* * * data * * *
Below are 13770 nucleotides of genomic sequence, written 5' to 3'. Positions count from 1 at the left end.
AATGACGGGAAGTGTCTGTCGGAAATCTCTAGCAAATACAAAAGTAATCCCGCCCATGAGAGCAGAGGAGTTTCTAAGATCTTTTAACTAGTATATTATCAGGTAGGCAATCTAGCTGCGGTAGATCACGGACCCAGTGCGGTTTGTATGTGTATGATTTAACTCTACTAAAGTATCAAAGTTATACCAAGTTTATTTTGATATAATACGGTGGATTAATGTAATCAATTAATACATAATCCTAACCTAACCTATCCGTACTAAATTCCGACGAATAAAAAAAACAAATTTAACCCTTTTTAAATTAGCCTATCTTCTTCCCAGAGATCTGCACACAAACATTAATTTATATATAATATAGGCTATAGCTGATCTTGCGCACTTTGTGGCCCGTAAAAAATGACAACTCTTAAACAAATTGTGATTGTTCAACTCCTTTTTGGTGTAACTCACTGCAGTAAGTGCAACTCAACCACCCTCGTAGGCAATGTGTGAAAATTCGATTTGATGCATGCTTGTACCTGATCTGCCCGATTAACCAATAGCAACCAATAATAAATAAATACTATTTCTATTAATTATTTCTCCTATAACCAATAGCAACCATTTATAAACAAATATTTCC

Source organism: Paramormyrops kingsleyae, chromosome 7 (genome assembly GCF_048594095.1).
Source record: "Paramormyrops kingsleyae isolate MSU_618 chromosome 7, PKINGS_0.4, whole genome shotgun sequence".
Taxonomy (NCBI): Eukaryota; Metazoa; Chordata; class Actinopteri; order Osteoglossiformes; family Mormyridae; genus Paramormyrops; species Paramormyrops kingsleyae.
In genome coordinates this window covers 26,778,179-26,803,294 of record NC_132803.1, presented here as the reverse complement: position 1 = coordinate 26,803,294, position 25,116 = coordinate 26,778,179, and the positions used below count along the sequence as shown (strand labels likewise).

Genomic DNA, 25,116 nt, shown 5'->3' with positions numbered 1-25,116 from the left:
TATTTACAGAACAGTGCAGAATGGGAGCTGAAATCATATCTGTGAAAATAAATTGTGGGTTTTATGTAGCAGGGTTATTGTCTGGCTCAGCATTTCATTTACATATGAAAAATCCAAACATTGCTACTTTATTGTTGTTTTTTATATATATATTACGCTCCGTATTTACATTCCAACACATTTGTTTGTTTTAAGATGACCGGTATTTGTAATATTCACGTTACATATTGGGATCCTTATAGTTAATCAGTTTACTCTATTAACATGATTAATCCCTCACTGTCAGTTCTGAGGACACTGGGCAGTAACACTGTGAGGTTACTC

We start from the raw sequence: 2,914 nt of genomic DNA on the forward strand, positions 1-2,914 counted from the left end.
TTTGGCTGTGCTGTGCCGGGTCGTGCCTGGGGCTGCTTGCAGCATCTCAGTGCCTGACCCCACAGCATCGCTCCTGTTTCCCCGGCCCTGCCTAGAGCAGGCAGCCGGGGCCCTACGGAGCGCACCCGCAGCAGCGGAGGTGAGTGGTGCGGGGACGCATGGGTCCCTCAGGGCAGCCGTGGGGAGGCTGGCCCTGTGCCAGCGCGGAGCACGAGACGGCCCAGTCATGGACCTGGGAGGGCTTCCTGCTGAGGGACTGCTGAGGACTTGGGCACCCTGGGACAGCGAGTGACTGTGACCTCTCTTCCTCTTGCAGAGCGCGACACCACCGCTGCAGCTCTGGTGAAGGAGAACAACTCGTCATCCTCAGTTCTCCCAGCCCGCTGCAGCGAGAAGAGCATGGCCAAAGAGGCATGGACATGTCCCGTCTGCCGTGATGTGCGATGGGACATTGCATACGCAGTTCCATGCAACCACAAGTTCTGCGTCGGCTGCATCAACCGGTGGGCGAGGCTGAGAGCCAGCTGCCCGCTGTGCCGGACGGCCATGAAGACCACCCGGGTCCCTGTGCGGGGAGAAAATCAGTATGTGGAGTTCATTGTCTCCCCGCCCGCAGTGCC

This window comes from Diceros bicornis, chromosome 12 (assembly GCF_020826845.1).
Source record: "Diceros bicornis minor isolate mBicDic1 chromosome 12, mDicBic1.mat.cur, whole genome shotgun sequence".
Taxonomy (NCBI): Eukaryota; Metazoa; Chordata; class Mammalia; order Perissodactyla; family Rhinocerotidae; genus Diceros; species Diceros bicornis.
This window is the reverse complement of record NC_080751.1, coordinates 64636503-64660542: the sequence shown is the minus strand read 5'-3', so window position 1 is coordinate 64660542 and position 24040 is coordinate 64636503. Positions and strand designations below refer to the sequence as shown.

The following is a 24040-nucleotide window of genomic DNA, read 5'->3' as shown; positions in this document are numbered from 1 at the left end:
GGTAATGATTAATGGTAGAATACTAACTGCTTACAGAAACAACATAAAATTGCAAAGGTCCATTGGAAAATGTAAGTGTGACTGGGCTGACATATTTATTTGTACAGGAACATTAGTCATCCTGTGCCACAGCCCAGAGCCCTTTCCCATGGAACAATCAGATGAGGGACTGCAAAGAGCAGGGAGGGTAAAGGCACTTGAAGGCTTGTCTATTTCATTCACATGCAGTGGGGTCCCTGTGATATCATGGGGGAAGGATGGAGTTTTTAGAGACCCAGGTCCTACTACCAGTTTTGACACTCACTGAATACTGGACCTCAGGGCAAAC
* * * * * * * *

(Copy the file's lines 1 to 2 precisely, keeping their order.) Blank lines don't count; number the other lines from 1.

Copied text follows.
Below are 13770 nucleotides of genomic sequence, written 5' to 3'. Positions count from 1 at the left end.
AATGACGGGAAGTGTCTGTCGGAAATCTCTAGCAAATACAAAAGTAATCCCGCCCATGAGAGCAGAGGAGTTTCTAAGATCTTTTAACTAGTATATTATCAGGTAGGCAATCTAGCTGCGGTAGATCACGGACCCAGTGCGGTTTGTATGTGTATGATTTAACTCTACTAAAGTATCAAAGTTATACCAAGTTTATTTTGATATAATACGGTGGATTAATGTAATCAATTAATACATAATCCTAACCTAACCTATCCGTACTAAATTCCGACGAATAAAAAAAACAAATTTAACCCTTTTTAAATTAGCCTATCTTCTTCCCAGAGATCTGCACACAAACATTAATTTATATATAATATAGGCTATAGCTGATCTTGCGCACTTTGTGGCCCGTAAAAAATGACAACTCTTAAACAAATTGTGATTGTTCAACTCCTTTTTGGTGTAACTCACTGCAGTAAGTGCAACTCAACCACCCTCGTAGGCAATGTGTGAAAATTCGATTTGATGCATGCTTGTACCTGATCTGCCCGATTAACCAATAGCAACCAATAATAAATAAATACTATTTCTATTAATTATTTCTCCTATAACCAATAGCAACCATTTATAAACAAATATTTCC